Good Afternoon, All:
Welcome to Post #400 on "In Like Flynn," and an introduction to Fantasy Fridays. As I mentioned before, going forward, this blog will focus more on the 2d6 Open-Gaming System referenced in the Traveller System Reference Document. While a majority of my efforts will be focused on that goal, since that's what has proven to be the most profitable overall, we all know that I need outlets for other activities. Thus, I'm creating a new weekly feature for my blog which I am calling Fantasy Fridays. Every Friday, I will post something not related to Traveller, but fitting in with the Old School fantasy vibe that I enjoy. The system for such discussions may vary, but the content will always be rooted in fantasy.
I sometimes find inspiration for new monsters and flavorful encounters by reading Wikipedia entries on the mythological creatures of a given culture. While D&D has many of the creatures common to the Greek and Roman myths, there's a lot of unexplored territory in other cultures of the world. For example, let's look at South American mythology. The following six creatures sound like they'd make for a memorable encounter in one of my games.
Alicanto: The Alicanto is a bird with wings that glow at night with beautiful, metallic color and eyes that emit strange lights. It feeds on gold and silver; miners have followed them to undiscovered riches in times past. However, if an Alicanto discovers that it is being followed, it will lead its greedy pursuers to their death. For stats, I'd treat the Alicanto as an eagle with an eyebeam ranged attack that inflicts 2d6 damage if it hits.
Caipora: A mischievous fey, the Caipora resembles a dwarf with the head of a fox, and often rides a wild boar. It loves to play pranks on people that enter into its forest, and viciously protects the forest from the destructive actions of civilization. For stats, I would treat the Caipora as a satyr with a confusion ability instead of charming pipes, and a vicious bite instead of a head butt.
Cherufe: The Cherufe is a evil giant made of rock and magma that inhabits volcanoes. They have the power to induce earthquakes and volcanic eruptions, and thus are feared by villagers living near volcanoes. The only way to abate the Cherufe's appetite for destruction is to offer it a sacrificial victim, preferably a virginal maiden. For stats, I'd probably start with a large fire elemental, and add the ability to cast earthquake and meteor storm three times per day or something like that.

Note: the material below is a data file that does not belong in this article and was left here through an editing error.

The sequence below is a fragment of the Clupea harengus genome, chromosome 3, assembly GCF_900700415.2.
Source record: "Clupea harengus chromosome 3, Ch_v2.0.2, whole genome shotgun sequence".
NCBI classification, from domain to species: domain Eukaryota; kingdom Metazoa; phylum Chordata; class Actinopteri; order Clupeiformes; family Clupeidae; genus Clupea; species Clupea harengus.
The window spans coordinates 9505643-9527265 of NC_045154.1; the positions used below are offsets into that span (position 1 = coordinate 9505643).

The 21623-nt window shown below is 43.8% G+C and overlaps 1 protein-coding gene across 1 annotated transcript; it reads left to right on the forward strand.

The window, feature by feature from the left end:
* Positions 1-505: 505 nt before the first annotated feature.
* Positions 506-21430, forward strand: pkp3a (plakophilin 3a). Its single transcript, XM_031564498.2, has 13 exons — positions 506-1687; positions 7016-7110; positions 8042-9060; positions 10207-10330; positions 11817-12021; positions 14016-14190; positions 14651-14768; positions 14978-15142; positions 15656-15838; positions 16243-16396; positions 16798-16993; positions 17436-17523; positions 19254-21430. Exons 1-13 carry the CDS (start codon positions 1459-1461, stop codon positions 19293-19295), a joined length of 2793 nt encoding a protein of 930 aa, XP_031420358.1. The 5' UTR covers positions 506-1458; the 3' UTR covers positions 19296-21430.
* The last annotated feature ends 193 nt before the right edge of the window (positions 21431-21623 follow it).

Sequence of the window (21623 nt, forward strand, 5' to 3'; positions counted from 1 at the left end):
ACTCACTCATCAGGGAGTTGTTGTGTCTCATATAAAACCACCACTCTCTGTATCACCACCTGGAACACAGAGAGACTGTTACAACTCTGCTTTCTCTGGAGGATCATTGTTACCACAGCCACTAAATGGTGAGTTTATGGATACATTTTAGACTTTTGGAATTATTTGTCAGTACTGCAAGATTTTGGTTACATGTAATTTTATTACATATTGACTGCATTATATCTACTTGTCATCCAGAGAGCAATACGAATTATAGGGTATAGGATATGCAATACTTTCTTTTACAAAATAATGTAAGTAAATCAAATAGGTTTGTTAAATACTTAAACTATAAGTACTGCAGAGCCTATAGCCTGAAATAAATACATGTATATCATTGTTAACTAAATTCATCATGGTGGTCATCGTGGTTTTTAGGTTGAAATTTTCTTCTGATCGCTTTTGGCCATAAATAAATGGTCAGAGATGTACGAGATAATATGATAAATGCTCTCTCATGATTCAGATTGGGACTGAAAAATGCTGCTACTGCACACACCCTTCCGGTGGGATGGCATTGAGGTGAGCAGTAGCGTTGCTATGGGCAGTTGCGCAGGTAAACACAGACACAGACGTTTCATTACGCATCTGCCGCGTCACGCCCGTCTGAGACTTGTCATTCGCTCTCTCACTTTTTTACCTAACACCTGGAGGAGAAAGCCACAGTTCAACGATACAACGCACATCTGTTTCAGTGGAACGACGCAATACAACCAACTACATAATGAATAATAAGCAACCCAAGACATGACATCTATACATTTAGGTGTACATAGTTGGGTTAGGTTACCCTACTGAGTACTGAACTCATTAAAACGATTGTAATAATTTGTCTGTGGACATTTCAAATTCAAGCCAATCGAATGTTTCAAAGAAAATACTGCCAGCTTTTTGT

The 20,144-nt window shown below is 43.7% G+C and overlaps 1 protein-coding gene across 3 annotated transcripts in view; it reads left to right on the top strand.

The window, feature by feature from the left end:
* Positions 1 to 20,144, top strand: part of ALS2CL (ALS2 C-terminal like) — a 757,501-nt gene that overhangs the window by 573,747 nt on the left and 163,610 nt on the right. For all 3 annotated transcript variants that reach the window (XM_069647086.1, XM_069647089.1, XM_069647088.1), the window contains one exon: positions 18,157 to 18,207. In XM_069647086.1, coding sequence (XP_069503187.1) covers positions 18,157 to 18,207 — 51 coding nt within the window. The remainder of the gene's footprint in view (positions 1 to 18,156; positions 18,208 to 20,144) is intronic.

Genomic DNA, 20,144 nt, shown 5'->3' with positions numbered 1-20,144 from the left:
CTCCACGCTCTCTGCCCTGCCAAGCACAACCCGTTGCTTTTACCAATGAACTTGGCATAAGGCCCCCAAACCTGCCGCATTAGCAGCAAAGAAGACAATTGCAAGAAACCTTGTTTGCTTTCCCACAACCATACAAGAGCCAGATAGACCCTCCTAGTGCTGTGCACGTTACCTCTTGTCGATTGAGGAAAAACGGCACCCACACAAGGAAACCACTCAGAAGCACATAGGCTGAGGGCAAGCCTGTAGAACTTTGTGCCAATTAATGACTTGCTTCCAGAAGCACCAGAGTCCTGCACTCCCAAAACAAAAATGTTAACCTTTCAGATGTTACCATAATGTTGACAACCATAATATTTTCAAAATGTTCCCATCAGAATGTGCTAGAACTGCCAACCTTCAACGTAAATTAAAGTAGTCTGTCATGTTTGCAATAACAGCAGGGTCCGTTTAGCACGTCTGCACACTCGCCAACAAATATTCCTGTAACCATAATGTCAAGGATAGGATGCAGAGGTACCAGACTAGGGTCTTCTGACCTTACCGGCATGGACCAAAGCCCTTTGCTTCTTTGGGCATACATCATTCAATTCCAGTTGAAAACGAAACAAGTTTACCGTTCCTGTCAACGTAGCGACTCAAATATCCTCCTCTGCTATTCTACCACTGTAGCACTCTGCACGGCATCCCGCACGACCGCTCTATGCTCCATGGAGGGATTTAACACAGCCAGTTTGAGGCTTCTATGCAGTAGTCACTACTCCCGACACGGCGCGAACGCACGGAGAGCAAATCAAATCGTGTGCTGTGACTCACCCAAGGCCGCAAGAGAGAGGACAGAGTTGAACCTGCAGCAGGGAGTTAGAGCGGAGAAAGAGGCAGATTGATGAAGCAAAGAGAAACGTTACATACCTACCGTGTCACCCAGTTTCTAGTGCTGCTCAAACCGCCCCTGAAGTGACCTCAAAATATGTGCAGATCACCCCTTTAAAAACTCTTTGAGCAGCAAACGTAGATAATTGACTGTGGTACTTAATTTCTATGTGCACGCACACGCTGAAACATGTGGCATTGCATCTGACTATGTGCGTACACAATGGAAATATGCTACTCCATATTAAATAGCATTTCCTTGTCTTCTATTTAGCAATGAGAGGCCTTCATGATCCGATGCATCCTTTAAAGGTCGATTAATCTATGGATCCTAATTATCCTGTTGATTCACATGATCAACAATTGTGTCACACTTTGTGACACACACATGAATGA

Luison: Resembling a dire wolf with humanoid features, a shaggy mane and dagger-like teeth, the Luison reaks of death and decay. Luisons inhabit cemeteries and other places of death, where it feasts on corpses and rotting flesh. For stats, I'd use the dire wolf, and give it the fetid stench associated with the troglodyte. You could even add a fear effect, if you so desired.
Muladona: The ghost of a woman cursed for tempting priests with lust, the Muladona resembles a fire-spewing headless mule. Its coat is a deep purple, and its silver-shod hooves produce a hideous sound as it trots. Despite being headless, the Muladona can still wail like a banshee and can breathe fire from its neck like a hellhound. For stats, I'd treat the Muladona as a banshee with the hellhound's fiery breath and the movement of a mule.
Peuchen: The Peuchen is a shape-shifting creature that can assume any animal form instantly. In its native form, however, the Peuchen resembles a gigantic flying snake with a gaze that can paralyze its victim, allowing the beast to suck its blood. For stats, I'd start with a giant constrictor snake, add some form of flying movement, add the basilisk's gaze attack (except that it only paralyzes instead of petrifies the target) and perhaps add the stirge's blood drain ability.
Looking through the pages on Wikipedia, I'm sure you'll find other inspirations. However, these should prove useful if you are looking to create a different gaming experience for your players.
Hope This Helps,
1 hour ago